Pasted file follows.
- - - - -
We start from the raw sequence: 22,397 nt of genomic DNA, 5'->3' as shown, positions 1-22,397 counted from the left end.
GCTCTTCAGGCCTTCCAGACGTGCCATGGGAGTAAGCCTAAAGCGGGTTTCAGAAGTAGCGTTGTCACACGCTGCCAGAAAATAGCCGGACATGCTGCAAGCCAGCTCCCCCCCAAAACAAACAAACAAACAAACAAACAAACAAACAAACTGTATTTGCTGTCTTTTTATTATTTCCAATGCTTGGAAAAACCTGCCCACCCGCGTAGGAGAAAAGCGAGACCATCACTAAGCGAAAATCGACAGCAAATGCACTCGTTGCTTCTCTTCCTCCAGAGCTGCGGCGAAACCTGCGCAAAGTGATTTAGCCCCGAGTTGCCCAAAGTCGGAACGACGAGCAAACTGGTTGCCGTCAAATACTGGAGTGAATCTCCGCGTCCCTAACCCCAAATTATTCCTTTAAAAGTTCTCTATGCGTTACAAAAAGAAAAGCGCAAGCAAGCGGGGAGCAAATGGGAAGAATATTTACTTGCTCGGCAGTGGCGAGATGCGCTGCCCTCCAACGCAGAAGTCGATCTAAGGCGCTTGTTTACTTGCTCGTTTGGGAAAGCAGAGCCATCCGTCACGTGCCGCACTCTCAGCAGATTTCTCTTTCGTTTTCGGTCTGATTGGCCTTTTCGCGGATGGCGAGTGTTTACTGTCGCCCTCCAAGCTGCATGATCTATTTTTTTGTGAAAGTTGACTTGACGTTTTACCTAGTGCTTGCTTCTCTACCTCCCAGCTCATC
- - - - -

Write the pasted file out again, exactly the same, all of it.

We start from the raw sequence: 22,397 nt of genomic DNA, 5'->3' as shown, positions 1-22,397 counted from the left end.
GCTCTTCAGGCCTTCCAGACGTGCCATGGGAGTAAGCCTAAAGCGGGTTTCAGAAGTAGCGTTGTCACACGCTGCCAGAAAATAGCCGGACATGCTGCAAGCCAGCTCCCCCCCAAAACAAACAAACAAACAAACAAACAAACAAACAAACTGTATTTGCTGTCTTTTTATTATTTCCAATGCTTGGAAAAACCTGCCCACCCGCGTAGGAGAAAAGCGAGACCATCACTAAGCGAAAATCGACAGCAAATGCACTCGTTGCTTCTCTTCCTCCAGAGCTGCGGCGAAACCTGCGCAAAGTGATTTAGCCCCGAGTTGCCCAAAGTCGGAACGACGAGCAAACTGGTTGCCGTCAAATACTGGAGTGAATCTCCGCGTCCCTAACCCCAAATTATTCCTTTAAAAGTTCTCTATGCGTTACAAAAAGAAAAGCGCAAGCAAGCGGGGAGCAAATGGGAAGAATATTTACTTGCTCGGCAGTGGCGAGATGCGCTGCCCTCCAACGCAGAAGTCGATCTAAGGCGCTTGTTTACTTGCTCGTTTGGGAAAGCAGAGCCATCCGTCACGTGCCGCACTCTCAGCAGATTTCTCTTTCGTTTTCGGTCTGATTGGCCTTTTCGCGGATGGCGAGTGTTTACTGTCGCCCTCCAAGCTGCATGATCTATTTTTTTGTGAAAGTTGACTTGACGTTTTACCTAGTGCTTGCTTCTCTACCTCCCAGCTCATC